Category: Law

Policing America S Empire

Author : Alfred W. McCoy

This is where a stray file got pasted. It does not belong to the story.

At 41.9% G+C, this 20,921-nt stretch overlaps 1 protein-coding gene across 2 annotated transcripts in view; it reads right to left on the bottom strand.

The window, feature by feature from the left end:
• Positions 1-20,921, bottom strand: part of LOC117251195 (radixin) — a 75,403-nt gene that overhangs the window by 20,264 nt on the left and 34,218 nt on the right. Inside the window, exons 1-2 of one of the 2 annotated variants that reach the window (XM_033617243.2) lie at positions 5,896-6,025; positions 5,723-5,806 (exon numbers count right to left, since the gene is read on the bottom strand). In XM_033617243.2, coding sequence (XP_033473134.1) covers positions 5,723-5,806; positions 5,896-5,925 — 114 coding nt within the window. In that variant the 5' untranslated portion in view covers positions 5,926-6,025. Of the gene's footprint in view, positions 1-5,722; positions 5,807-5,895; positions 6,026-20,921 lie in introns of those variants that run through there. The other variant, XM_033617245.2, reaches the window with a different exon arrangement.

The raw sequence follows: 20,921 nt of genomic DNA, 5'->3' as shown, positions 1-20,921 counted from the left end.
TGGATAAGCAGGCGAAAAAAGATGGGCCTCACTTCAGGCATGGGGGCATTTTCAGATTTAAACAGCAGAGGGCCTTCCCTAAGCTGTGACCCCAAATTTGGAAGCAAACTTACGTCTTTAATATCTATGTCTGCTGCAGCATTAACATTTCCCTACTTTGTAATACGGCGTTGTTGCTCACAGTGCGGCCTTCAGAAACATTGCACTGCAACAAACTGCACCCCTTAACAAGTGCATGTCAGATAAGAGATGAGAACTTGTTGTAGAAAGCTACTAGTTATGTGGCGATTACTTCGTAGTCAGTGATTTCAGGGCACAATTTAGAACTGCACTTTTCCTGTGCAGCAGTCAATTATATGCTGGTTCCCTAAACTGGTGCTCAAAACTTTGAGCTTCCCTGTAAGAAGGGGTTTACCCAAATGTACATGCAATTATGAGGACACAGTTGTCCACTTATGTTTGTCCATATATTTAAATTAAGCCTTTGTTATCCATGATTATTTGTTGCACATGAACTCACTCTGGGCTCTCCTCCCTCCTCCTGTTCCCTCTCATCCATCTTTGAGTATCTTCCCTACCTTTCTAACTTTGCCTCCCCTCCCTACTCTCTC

ISBN : 0299234134
Genre : History
File Size : 65.84 MB